Promotion and tenure are often, but not always, related. Tenure, which normally amounts to lifetime job security, is typically awarded as part of a promotion to a senior position in academia or education. In both fields, tenure is intended to both reward and protect educators who have already demonstrated competence and dedication. Tenure may also be offered, under some circumstances, as a recruiting lure to attract particularly desirable candidates to a given department. Tenure is becoming less and less common in schools and universities.
The primary purpose of tenure is to protect academic freedom for professors. Tenure guarantees that an educator can be dismissed from their position only for very serious infractions and not simply because a given chairperson or dean strongly disagrees with their academic viewpoints. Newly hired professors are not automatically awarded tenure. Instead, promotion and tenure are linked, and tenure is generally conferred only after the publication of a scholarly monograph, typically based on dissertation research, or a series of articles in peer-reviewed journals.
Some teachers below the college level are also eligible for tenure. The rationale behind this is very similar to that behind academic tenure. Teachers, after having served for a certain period of time, and having demonstrated a requisite level of skill and dedication, receive tenure as protection against the whims of elected school boards and new administrators. Promotion and tenure, in this situation, work in much the same way that a standard seniority-based system might, by ensuring that more senior employees have greater job security.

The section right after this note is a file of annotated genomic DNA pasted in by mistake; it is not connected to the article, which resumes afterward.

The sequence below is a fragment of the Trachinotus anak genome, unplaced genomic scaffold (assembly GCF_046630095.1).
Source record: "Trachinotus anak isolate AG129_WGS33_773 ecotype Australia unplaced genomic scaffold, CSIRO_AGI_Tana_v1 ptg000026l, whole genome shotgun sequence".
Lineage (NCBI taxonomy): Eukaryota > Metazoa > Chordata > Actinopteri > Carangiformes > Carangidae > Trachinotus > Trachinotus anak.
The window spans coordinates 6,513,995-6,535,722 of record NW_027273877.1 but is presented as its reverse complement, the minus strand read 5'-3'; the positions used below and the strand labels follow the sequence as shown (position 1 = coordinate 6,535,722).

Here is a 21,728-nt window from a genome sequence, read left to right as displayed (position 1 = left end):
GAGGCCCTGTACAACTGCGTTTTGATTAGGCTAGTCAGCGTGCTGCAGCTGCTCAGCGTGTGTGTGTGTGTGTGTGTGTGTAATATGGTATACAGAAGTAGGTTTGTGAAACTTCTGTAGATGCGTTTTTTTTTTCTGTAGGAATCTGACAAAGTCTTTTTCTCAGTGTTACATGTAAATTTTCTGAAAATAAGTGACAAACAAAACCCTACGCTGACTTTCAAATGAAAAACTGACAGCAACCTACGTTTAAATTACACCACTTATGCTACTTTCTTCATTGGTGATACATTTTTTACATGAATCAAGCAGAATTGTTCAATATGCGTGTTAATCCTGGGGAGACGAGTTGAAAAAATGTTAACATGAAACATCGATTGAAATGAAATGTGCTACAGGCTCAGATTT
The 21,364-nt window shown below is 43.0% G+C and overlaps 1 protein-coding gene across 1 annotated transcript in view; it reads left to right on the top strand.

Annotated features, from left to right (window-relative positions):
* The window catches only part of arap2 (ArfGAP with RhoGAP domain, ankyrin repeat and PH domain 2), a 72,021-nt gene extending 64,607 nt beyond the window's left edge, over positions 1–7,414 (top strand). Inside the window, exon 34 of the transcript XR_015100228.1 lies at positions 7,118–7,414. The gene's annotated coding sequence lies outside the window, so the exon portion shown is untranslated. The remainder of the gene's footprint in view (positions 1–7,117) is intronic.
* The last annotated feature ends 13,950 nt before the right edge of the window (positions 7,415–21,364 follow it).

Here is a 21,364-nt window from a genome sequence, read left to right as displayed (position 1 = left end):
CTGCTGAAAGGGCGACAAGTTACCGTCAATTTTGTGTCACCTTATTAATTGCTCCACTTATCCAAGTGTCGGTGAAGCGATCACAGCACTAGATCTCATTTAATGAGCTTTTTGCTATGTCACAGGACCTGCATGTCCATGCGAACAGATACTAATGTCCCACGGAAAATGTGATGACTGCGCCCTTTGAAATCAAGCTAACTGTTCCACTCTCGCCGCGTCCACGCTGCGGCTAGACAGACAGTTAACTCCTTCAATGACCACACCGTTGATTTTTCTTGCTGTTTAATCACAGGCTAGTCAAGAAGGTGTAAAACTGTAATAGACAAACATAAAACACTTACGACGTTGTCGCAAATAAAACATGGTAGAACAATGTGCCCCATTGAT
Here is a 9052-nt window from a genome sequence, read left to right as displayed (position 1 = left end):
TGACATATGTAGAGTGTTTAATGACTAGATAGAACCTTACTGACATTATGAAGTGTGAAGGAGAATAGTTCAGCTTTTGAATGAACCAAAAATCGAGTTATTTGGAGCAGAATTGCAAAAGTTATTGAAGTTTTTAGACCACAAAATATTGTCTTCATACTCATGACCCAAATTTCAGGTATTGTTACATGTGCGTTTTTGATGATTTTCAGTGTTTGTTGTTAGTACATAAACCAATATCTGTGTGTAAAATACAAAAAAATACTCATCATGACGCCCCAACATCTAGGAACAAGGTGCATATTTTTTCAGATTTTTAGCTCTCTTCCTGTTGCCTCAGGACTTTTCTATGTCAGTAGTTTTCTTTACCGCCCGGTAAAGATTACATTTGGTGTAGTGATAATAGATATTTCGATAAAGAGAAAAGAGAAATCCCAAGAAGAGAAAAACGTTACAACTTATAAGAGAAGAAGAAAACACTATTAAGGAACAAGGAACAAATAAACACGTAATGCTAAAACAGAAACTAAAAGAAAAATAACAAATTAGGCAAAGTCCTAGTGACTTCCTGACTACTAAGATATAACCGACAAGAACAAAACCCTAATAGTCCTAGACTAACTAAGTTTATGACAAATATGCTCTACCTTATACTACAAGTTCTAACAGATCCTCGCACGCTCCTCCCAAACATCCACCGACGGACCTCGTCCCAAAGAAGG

Opinion is divided on whether the relationship between promotion and tenure is a good thing for either educators or students. Many outside critics contend that the structure of the academic profession encourages scholars to slave away for several years, until they achieve tenure, at which point academic productivity tends to drop off sharply. Scholars seeking tenure are also forced to be tremendously conformist in their work, as their work is reviewed by a committee of peers that tends to exclude heterodox academic views. These novel views, which were meant to be protected by tenure, might be lost entirely by the time that an academic actually achieves tenure.
In both academia and education, there is also concern that the linkage between promotion tenure can make it very difficult to provide performance incentives for senior faculty and teachers. The protections afforded by tenure ensure that principals and administrators have very little real control over the actions of their employees.
The relationship between promotion and tenure is evolving. Most university systems in the world have begun to abolish or weaken tenure protections for their faculty. In Europe, this has involved changes in the administrative rules and practices. In the United States, this change has come about more subtly, as tenure track positions have begun to disappear, and few new ones have been created. Adjunct faculty, who now teach a majority of classes in the United States, receive financial incentives for job performance but are never eligible for tenure.